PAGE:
Back in a trial court in Jammu, Rajawat encountered constant stares and pin-drop silences as she passed through crowds of lawyers, police and petitioners. Behind her people would whisper. Some would point at her murmuring that “she is the woman who appears on television and newspapers”, others would recall Rajawat from the widely shared photograph of her walking out of the Supreme Court, flanked by her colleagues.

She had just attended another hearing in the ongoing trial against the eight men who have been accused of gang-raping and murdering the Kathua girl with a motive of 'driving out Bakarwals from Jammu', when News18 spoke to her.

The crime was followed by a protest march in support of the perpetrators, part of which were even Rajawat’s lawyer colleagues. The lawyers in Jammu also tried to stop the Crime Branch police from filing charges against the accused before chief judicial magistrate's office in Kathua.

After Supreme Court refused the demand for a CBI inquiry in the case, the case was transferred to a fast-track court in Pathankot, Punjab.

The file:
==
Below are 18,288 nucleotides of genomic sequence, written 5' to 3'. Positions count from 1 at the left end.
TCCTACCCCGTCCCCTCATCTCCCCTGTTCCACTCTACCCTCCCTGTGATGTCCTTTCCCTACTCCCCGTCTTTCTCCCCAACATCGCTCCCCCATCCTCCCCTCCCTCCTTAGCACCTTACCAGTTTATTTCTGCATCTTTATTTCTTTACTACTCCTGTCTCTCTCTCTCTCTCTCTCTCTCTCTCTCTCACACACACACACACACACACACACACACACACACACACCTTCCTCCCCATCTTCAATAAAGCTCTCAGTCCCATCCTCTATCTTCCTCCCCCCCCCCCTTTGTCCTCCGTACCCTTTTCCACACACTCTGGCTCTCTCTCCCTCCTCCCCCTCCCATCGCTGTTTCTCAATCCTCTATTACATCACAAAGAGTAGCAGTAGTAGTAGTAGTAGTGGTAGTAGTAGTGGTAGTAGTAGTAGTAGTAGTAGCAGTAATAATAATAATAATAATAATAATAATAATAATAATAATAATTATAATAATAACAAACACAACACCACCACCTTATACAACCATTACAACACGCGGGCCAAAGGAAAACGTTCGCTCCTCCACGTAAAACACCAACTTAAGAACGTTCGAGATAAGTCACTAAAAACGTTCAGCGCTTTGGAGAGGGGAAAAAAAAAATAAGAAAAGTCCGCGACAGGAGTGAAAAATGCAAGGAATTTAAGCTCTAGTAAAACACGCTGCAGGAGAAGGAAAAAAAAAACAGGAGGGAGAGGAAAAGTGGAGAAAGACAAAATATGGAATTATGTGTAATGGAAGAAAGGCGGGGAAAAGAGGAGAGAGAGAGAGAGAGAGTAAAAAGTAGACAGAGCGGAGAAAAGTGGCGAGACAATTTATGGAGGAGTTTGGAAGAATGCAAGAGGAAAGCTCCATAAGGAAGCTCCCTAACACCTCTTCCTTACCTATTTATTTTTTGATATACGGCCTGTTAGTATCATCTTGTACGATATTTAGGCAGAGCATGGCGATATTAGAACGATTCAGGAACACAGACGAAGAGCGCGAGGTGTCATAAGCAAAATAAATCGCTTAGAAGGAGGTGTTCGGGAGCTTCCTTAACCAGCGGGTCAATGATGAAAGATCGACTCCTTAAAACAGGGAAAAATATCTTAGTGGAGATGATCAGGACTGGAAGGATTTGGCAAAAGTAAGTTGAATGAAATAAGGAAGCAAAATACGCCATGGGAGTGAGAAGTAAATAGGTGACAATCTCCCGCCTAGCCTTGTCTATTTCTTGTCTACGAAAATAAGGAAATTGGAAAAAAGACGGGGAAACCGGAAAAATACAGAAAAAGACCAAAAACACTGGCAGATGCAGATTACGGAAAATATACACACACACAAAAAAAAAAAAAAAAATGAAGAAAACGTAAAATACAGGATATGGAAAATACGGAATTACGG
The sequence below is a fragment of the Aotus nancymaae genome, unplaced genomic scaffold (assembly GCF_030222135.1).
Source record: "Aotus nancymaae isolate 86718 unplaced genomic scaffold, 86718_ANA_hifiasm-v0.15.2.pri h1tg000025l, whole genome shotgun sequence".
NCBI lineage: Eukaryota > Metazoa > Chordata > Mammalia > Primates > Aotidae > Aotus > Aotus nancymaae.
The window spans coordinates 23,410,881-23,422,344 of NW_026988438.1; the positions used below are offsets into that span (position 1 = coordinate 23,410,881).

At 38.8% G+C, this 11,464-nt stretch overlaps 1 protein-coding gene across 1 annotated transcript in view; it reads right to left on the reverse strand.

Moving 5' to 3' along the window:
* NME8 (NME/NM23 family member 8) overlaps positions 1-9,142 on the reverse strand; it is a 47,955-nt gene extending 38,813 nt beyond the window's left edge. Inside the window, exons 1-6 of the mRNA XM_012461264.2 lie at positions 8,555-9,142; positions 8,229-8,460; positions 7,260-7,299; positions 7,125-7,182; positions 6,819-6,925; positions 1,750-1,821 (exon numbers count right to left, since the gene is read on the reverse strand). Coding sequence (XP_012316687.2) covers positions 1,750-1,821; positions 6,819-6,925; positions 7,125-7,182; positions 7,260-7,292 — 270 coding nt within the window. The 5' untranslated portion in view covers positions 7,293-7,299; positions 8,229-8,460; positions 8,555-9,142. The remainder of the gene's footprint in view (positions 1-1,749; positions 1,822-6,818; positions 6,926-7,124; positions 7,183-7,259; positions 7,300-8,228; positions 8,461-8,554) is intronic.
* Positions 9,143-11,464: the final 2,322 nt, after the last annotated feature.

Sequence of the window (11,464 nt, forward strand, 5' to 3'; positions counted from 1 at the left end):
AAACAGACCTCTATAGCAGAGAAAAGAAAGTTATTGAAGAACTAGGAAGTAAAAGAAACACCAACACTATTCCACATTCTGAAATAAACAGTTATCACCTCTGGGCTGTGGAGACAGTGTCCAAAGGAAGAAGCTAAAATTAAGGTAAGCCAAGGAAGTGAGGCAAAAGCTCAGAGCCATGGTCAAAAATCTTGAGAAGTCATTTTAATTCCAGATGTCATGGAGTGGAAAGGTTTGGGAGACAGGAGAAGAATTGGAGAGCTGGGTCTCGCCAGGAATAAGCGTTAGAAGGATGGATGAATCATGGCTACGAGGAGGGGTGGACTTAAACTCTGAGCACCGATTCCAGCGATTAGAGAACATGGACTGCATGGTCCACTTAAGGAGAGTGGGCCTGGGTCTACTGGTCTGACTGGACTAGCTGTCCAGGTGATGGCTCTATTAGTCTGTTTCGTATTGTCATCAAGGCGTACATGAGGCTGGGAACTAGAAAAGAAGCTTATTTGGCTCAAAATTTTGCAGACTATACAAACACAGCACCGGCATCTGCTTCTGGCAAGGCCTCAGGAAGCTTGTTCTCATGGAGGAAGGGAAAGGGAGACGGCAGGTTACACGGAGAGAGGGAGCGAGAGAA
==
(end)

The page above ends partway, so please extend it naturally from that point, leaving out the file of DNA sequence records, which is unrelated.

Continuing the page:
As soon as she became the face of the aggrieving parents in the quest for justice, Rajawat started receiving abuses and threats, apart from being trolled on social media. She was labeled an “anti-national” and suffered a boycott by her colleagues, relatives and neighbours.

“Serious allegations have been leveled on me ever since I took the case. My life has changed completely,” Rajawat said at the Jammu court. She said she volunteered to fight the case as soon as she read the details of the incident in newspapers.

“I volunteered to take up their case after coming to know the horrific details of the crime. Though it goes against my profession to approach someone, I felt I must help the family get justice,” she said.

“I am a woman, a mother, a lawyer and an activist. These reasons are enough to fight this case. More than that I am a responsible citizen who can differentiate between good and bad,” she said, clarifying that she was fighting the case pro-bono.